Chronically referred to as "Flatstar" by hardcore skiers, Northstar ditched that nickname last season with the opening of Lookout Mountain, a 200-acre, knee-weakening collection of black-diamond runs. The new terrain, situated west of the Pioneer double chair, is served by an express quad. It consists of a half-dozen fall-line runs, named after local reservoirs, that are steep and heavily forested, with the majority left ungroomed for powder and mogul skiing. The view from the summit is something to behold. On a sunny day, you can see Castle Peak and Donner Summit, which are a good 15 miles away. "It's given us the missing piece of the skiing experience that we've wanted for a long time," says General Manager Tim Silva.

There's more. Two express quads reach the summit of Mt. Pluto, which, at 8,610 feet, is also the jumping-off point for the Backside. Until Lookout Mountain arrived, this was where expert skiers went, down steep, fall-line runs-such as Burn Out, Rail Splitter and Iron Horse-that are more like advanced-intermediate trails than black-diamonds. One express quad serves this entire face, though more lifts are envisioned for the future. Within the next three years, Northstar will likely add two lifts resortwide, which could increase skier capacity. Right now, the resort limits the skier count to 8,500 or less, depending on how many lifts and runs are open. Not surprisingly, there's a rush of early arrivals on weekend mornings to beat the cutoff, which is often reached on holidays and busy weekends.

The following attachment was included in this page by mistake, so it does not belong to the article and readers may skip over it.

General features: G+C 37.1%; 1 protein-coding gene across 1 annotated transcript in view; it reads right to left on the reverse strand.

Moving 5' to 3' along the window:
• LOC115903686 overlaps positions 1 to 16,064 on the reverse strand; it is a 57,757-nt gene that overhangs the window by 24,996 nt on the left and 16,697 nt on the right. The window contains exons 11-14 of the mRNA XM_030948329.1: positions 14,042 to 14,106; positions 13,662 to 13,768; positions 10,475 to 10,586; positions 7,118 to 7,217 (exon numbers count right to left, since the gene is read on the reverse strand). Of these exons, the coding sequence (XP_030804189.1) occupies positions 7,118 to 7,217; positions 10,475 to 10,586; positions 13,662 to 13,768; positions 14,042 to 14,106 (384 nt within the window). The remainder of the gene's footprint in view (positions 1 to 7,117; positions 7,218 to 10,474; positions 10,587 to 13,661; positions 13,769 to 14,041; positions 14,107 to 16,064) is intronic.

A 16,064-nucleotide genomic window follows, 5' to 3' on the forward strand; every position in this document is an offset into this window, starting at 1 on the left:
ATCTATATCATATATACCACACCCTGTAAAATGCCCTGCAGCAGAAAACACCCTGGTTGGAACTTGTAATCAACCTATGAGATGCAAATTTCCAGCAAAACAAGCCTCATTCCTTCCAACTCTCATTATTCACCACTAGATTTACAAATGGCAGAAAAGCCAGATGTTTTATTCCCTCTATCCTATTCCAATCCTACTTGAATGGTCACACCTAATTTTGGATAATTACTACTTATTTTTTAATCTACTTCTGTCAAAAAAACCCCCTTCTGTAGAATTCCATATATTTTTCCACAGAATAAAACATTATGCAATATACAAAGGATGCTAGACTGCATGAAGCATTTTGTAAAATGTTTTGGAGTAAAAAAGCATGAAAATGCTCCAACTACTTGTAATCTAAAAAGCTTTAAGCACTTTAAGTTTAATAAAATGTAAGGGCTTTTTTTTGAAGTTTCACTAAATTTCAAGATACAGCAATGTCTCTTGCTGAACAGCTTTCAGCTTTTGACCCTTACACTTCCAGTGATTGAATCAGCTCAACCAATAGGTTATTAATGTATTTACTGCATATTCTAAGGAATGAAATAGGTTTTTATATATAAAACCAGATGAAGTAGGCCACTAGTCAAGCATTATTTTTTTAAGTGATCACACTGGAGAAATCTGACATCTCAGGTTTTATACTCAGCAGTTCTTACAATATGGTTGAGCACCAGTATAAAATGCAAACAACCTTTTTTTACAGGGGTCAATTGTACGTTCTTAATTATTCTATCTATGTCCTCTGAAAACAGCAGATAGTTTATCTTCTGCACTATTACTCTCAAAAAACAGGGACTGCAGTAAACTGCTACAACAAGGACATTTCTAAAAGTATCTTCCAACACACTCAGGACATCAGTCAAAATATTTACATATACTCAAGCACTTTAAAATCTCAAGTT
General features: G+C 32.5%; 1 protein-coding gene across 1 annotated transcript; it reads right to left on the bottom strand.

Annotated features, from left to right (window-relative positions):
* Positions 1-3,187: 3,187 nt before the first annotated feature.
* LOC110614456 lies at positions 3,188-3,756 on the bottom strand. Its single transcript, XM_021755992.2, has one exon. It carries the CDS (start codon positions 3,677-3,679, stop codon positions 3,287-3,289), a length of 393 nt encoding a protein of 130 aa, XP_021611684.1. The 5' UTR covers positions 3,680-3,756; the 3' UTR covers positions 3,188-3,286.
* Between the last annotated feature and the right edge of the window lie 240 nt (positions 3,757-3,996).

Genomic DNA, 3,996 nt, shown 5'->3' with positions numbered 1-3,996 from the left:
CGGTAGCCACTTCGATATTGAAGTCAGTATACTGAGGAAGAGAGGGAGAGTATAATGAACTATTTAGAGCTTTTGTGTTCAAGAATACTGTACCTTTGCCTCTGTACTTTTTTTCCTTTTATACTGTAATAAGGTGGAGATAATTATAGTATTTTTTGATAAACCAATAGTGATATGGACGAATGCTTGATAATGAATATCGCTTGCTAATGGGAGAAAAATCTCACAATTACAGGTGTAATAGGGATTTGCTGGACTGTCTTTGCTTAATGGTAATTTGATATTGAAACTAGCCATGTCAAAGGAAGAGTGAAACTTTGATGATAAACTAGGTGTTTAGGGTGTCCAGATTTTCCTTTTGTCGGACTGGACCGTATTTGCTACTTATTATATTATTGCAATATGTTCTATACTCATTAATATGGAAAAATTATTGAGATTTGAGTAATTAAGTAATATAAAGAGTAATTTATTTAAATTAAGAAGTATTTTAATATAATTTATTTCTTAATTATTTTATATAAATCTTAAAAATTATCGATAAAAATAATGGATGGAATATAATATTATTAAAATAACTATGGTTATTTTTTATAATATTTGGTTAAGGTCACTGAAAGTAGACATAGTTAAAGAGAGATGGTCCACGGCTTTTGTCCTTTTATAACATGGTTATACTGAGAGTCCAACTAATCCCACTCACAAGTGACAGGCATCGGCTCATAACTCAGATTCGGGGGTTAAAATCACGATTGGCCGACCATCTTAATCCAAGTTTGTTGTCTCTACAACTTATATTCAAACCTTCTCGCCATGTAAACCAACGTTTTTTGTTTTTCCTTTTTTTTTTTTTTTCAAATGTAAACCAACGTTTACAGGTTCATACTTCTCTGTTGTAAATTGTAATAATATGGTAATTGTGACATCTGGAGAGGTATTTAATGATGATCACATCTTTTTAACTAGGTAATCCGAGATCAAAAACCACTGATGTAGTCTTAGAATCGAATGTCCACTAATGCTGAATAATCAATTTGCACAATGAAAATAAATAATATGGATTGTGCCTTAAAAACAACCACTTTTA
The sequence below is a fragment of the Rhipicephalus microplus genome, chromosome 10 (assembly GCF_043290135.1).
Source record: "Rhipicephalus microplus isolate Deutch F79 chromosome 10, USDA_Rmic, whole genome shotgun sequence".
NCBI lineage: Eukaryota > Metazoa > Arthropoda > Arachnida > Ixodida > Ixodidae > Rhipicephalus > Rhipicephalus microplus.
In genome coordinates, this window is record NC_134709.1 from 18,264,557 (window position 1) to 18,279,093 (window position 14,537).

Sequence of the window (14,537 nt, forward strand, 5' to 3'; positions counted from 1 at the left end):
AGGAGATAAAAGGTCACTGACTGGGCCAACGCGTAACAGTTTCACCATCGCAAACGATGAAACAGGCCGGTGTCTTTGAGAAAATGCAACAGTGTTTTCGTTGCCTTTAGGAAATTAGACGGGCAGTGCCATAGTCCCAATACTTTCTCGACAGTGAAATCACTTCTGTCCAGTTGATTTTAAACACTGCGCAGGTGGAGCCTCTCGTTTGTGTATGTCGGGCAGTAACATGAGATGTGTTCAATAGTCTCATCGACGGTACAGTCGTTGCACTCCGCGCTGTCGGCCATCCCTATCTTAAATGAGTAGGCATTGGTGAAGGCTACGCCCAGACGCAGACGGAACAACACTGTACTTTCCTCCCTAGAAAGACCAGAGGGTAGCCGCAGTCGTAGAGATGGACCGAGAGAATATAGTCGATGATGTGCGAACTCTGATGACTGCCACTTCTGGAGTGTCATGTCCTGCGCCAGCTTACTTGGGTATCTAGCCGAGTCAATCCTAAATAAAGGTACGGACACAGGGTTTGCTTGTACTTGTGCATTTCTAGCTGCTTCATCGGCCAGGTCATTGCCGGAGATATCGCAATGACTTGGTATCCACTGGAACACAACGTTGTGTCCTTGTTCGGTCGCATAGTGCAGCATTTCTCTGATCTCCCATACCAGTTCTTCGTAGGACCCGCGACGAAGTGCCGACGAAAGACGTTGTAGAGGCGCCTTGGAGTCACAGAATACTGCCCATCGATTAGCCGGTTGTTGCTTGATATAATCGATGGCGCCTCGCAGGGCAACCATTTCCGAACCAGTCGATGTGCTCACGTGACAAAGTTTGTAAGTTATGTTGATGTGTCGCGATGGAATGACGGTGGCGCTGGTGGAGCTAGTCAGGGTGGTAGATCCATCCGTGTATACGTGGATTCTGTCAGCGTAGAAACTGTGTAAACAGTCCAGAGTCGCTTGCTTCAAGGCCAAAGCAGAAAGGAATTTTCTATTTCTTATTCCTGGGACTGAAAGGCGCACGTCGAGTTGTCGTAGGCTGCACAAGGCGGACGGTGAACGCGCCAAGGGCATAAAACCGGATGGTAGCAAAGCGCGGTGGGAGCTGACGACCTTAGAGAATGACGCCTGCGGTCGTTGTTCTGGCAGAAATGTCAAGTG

Given Northstar's popularity, it could hum along as California's premier family resort without much change, if it wanted to. But change is coming. Its major priorities are to expand the base village and add more condominiums and home sites. Under the imprimatur of East West Partners, half of the existing village-including Northstar's trademark clock tower and the building that houses the day-care center and Pedro's restaurant-will be demolished, starting next summer.

Six new buildings in the first phase will extend the mall uphill, forming a half-circle facing the mountain. Covering 63,000 square feet, these will house more shops and restaurants, as well as condominiums on the upper levels. Up to 200 new residential units will ensure constant foot traffic, and a large plaza with an ice rink will create a center of activity. Planners are also considering a fitness facility, conference spaces, and an upscale restaurant and day lodge in the village.